Why do bully mix and bull dogs cost so much?

They don’t  really! A bully mix is less expensive than a more pure bulldog…this is why we  love the bully mix! They are inexpensive yet offer many of the wonderful traits  of the bull breed. If you are considering buying a bulldog and if the first question  that skips across your mind is regarding the price then maybe this is not the  breed that you should be looking at. In fact, when considering buying any pet  you can visit the local SPCA or animal shelter but the business of choosing a  new dog should never be a factor of cost. Buying a dog is not like finding a deal  on a laptop computer or a set of winter tires; no, any dog that is to be cared  for and loved for two decades should be a dog that strikes a chord deep within  us! In order to breed a high quality bulldogs it is not cheap and certainly  a bully mix is not something you want to pick up at some roadside puppy mill!  There is a great deal of time, effort and expense involved in raising a proper  and healthy Bulldog litter.

Without going into detail, it can cost up  to $3000 to breed, deliver and raise a single litter, which is mainly for resources  and takes little consideration for the time invested in raising the new litter.  As with any dog you have to deal with a reputable breeder as there are many folks  hoping to make a quick dollar by setting up some cages in the backyard and forging  a few pure bred papers on the printer; if you are serious about the adoption of  a bully mix then first visit the local animal shelter. A natural bulldog litter  size is 4 puppies. Part of the cost of raising the dogs for selling is the expense  involved in getting the females ready for breeding which requires pre-breeding  testing, ovulation testing, which entail a minimum of approximately three visits  to the vet. The female will usually be artificially inseminated which mean at  least another 3 trips to the vet, not to mention the expenses for the semen/stud  service which is in the area of $500 if it is a reputable and certified service.  Then the breeder must wait 30 days for an ultrasound or x-rays or a combination  of the two because it is important to be sure the female is really pregnant! You’d  be surprised!

Breeding  bulldogs also involves special diets for the mother and a constant monitoring  for the next 5 weeks of pregnancy, plus getting the nursery set up with with heating  pads, bottles, blankets, medical supplies, milk replacer, puppy scales, and other  accessories for a proper incubation and nesting as the list of required products  to buy in order to give proper early care goes on and on.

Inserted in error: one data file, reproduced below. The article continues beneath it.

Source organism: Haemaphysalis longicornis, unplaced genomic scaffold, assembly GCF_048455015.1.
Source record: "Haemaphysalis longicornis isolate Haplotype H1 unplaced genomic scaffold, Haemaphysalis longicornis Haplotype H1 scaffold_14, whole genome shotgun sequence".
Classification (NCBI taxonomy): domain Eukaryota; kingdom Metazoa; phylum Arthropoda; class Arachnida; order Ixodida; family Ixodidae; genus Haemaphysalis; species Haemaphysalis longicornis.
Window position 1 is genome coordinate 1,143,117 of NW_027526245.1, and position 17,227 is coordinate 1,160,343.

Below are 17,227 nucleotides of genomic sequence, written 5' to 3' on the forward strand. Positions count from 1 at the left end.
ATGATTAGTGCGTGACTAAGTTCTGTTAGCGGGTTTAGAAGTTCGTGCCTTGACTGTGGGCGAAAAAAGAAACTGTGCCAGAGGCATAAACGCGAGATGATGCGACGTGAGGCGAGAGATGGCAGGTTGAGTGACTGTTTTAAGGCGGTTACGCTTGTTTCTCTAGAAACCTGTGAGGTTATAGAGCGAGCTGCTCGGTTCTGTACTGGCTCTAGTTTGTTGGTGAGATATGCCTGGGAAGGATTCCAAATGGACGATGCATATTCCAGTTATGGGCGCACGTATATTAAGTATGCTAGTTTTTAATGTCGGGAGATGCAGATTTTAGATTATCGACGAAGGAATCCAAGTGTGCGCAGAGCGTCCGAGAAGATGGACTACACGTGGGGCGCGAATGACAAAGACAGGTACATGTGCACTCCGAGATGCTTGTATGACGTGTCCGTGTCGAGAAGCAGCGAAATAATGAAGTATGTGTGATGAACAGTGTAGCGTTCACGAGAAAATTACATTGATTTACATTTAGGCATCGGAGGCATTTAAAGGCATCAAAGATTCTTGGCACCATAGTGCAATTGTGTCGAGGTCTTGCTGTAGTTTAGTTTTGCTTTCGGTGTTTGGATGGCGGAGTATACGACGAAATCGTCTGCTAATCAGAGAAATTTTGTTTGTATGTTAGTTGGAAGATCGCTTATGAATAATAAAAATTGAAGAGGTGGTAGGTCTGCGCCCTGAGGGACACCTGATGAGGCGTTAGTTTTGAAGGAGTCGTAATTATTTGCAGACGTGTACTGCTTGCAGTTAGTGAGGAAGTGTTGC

Then, as in most birthing situations comes the C-section which,  depending on the veterinary services offered in your area can cost upwards of  $500 assuming the mama went into labor during regular office hours and all went  well, which is often not the case! Females can typically produce only 2 or 3 litters  during a lifetime. Bull dogs and mixes are a special breed which require the help  of caring and patient humans to bring a litter to 8 weeks of age. In spite of  their strong initial appearance the Bulldog, as a newborn puppy, is rather fragile  and the newborn puppies require constant monitoring. Bulldogs actually don’t make  the best mothers because they may lay on a puppy by accident and not even realize  they are harming the little thing which is why surveillance is important during  the birth and why a knowledge of the canine disposition is essential. The wee  puppies, when properly cared for, will be checked by the vet at least 4 times  during their first two months.

These  visits to the local vet include the wormings and puppy shots that are mandatory.  This is a breed that requires maximum effort on the part of the breeder to make  sure that all the puppies turn out to be healthy and this whole procedure is extremely  costly. If you are looking to buy a bulldog you will find that most breeders range  their pet bullys around the price of up to$1800 mark. Be wary of the “great deals”  and “cheap puppies” that you see for sale in newspapers as such poorly bred puppies,  if they come from nonprofessional puppy mills may cost you a lot more in the end  – not just in terms of money, but also the heartache of owning a dog that has  health problems. As with anything we will often get what we pay for and a living  creature like a dog it only makes sense to pay for a quality upbringing!